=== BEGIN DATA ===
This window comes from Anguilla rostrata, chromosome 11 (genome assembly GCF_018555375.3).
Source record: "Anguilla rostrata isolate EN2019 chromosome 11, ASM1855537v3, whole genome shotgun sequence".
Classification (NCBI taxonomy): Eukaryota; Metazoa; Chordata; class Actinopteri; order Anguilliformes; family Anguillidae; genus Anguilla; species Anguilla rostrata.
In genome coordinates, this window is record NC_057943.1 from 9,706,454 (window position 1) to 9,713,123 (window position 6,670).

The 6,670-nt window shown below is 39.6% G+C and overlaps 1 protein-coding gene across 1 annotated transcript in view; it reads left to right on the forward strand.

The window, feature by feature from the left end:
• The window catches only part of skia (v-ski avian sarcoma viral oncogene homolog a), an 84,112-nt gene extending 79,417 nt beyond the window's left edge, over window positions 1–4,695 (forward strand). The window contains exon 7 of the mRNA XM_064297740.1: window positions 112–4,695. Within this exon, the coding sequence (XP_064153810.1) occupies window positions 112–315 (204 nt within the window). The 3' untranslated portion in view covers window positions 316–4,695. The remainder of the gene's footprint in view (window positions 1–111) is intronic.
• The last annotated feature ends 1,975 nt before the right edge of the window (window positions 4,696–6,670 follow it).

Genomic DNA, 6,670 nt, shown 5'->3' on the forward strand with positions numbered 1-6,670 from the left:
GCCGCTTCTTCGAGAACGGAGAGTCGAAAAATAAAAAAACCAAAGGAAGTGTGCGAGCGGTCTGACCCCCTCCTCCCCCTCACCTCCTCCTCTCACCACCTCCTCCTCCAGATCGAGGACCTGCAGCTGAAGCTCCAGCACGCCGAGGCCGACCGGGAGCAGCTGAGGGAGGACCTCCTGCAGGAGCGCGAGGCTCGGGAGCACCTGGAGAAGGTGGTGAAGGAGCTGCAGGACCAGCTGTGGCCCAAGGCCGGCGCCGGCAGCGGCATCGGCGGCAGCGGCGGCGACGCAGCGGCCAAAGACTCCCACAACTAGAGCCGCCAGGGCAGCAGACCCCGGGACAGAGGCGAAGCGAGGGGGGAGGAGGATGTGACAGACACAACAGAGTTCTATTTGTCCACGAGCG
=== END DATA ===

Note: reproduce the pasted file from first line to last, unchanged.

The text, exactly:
This window comes from Anguilla rostrata, chromosome 11 (genome assembly GCF_018555375.3).
Source record: "Anguilla rostrata isolate EN2019 chromosome 11, ASM1855537v3, whole genome shotgun sequence".
Classification (NCBI taxonomy): Eukaryota; Metazoa; Chordata; class Actinopteri; order Anguilliformes; family Anguillidae; genus Anguilla; species Anguilla rostrata.
In genome coordinates, this window is record NC_057943.1 from 9,706,454 (window position 1) to 9,713,123 (window position 6,670).

The 6,670-nt window shown below is 39.6% G+C and overlaps 1 protein-coding gene across 1 annotated transcript in view; it reads left to right on the forward strand.

The window, feature by feature from the left end:
• The window catches only part of skia (v-ski avian sarcoma viral oncogene homolog a), an 84,112-nt gene extending 79,417 nt beyond the window's left edge, over window positions 1–4,695 (forward strand). The window contains exon 7 of the mRNA XM_064297740.1: window positions 112–4,695. Within this exon, the coding sequence (XP_064153810.1) occupies window positions 112–315 (204 nt within the window). The 3' untranslated portion in view covers window positions 316–4,695. The remainder of the gene's footprint in view (window positions 1–111) is intronic.
• The last annotated feature ends 1,975 nt before the right edge of the window (window positions 4,696–6,670 follow it).

Genomic DNA, 6,670 nt, shown 5'->3' on the forward strand with positions numbered 1-6,670 from the left:
GCCGCTTCTTCGAGAACGGAGAGTCGAAAAATAAAAAAACCAAAGGAAGTGTGCGAGCGGTCTGACCCCCTCCTCCCCCTCACCTCCTCCTCTCACCACCTCCTCCTCCAGATCGAGGACCTGCAGCTGAAGCTCCAGCACGCCGAGGCCGACCGGGAGCAGCTGAGGGAGGACCTCCTGCAGGAGCGCGAGGCTCGGGAGCACCTGGAGAAGGTGGTGAAGGAGCTGCAGGACCAGCTGTGGCCCAAGGCCGGCGCCGGCAGCGGCATCGGCGGCAGCGGCGGCGACGCAGCGGCCAAAGACTCCCACAACTAGAGCCGCCAGGGCAGCAGACCCCGGGACAGAGGCGAAGCGAGGGGGGAGGAGGATGTGACAGACACAACAGAGTTCTATTTGTCCACGAGCG